The latest house price index from the Nationwide Building Society shows that the rise in average house prices continues. As you can see from the graphs below this significant upturn started in about February this year, marginally prior to the announcement of the government's Help to Buy Scheme.
Nationwide found that house prices have increased by 0.9 percent in September and are five percent higher than in September 2012.
The cost of an average house in the UK is now £172,127 says the building society with, not unexpectedly, London and the South leading the charge.
Robert Gardner, Nationwide's Chief Economist, said: "UK house price growth accelerated in September, rising by 0.9% over the month. As a result, the annual rate of house price growth rose to 5%, the strongest pace since July 2010. There are also signs that the pickup is becoming increasingly broad-based. For the first time since 2007, all thirteen UK regions experienced annual house price growth in the third quarter of 2013. However, the southern regions of England continued to see the strongest rates of growth – especially London, where the annual rate of growth reached double digits in the three months to September."
He goes on to say that although house building is starting to recover it is still well below that needed to keep up with demand, which may lead to 'stretched' affordability in future even though interest rates remain low at present.
And as we all know, low interest rates plus high demand plus low supply is likely to create another housing bubble (if in fact the earlier one ever actually fully deflated).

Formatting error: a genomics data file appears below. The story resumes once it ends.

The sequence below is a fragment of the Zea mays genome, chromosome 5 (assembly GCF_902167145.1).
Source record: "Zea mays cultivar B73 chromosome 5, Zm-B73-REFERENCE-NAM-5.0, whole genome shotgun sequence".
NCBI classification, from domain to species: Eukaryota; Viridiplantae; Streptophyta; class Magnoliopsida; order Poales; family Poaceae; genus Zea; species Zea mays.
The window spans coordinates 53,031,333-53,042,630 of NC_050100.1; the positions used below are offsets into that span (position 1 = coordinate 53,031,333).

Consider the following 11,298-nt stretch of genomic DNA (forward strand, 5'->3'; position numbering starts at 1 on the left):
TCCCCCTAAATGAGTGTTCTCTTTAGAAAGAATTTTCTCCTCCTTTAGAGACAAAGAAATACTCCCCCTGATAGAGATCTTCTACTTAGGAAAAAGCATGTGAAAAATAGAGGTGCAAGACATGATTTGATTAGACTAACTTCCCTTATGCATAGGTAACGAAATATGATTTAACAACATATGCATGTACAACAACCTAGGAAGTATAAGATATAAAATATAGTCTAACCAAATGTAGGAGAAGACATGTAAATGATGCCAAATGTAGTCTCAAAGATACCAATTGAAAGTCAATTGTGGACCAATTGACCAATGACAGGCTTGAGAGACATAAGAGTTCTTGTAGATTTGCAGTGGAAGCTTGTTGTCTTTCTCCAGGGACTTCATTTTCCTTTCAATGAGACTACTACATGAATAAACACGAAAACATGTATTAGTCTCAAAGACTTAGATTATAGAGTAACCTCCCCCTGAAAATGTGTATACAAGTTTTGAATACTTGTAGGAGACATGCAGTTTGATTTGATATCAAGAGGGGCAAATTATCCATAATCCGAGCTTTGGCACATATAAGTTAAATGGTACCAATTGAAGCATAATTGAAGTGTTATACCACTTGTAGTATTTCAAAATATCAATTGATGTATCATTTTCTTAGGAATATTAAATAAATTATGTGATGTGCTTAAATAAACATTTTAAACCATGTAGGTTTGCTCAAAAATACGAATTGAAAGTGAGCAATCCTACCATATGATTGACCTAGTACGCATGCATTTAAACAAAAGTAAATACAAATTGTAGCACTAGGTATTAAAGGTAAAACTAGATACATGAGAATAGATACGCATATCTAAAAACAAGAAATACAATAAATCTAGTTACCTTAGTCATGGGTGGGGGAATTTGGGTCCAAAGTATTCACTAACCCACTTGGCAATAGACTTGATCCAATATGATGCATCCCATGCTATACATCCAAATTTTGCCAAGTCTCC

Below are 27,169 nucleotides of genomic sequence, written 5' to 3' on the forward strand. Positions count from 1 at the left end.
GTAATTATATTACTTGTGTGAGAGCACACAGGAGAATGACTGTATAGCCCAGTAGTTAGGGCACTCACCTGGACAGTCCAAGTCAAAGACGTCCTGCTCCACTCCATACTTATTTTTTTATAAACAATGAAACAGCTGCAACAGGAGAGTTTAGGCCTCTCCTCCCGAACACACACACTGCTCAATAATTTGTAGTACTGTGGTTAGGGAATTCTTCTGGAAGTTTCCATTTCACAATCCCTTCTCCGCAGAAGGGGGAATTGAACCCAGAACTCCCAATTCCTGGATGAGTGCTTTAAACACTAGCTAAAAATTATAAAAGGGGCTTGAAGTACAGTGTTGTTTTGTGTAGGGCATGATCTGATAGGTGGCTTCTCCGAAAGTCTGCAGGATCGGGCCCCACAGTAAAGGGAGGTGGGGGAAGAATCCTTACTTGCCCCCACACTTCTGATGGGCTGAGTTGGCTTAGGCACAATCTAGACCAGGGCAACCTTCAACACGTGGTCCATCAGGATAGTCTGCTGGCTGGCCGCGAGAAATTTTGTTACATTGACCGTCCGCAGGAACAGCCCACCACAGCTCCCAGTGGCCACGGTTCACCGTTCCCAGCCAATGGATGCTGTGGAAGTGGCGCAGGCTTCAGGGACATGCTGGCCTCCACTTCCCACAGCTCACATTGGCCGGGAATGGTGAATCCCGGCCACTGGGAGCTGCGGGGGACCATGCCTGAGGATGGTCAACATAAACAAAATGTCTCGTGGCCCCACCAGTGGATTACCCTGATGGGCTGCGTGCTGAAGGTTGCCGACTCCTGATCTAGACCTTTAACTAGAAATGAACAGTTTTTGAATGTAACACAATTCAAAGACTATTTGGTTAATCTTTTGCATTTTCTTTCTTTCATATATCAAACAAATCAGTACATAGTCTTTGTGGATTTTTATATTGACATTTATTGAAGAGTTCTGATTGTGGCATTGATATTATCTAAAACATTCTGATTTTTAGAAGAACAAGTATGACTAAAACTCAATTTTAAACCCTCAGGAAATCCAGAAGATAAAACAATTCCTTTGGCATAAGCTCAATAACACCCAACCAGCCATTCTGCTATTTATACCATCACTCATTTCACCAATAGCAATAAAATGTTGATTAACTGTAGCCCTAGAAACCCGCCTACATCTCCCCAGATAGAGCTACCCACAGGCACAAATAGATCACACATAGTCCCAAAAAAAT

Looking at the picture for the nationwide and Halifax over the last few months you can see that the upturn in average house prices looks pretty solid. Click on the graphs to expand them to full size.
Even when looked at over a longer period and on a full graph (from zero) the upturn is very noticeable. You can see however that the Land Registry (which includes cash sales) index is lagging those of the mortgage driven Nationwide and Halifax.
The next graph shows an expanded version where the upturn is even more apparent.
One further point is that asking prices are still trending up at a faster rate than prices achieved on sale. At the moment, when comparing Rightmove asking prices with those of the Nationwide, Halifax and the Land Registry, the asking price is in the region of 46 percent to 55 percent higher.
Looking at this since Jan 2007 you can see that asking prices compared to the average of the Nationwide and Halifax prices (our 'Optimism Index') have trended up from about 23 percent higher to nearly 50 percent higher over the period.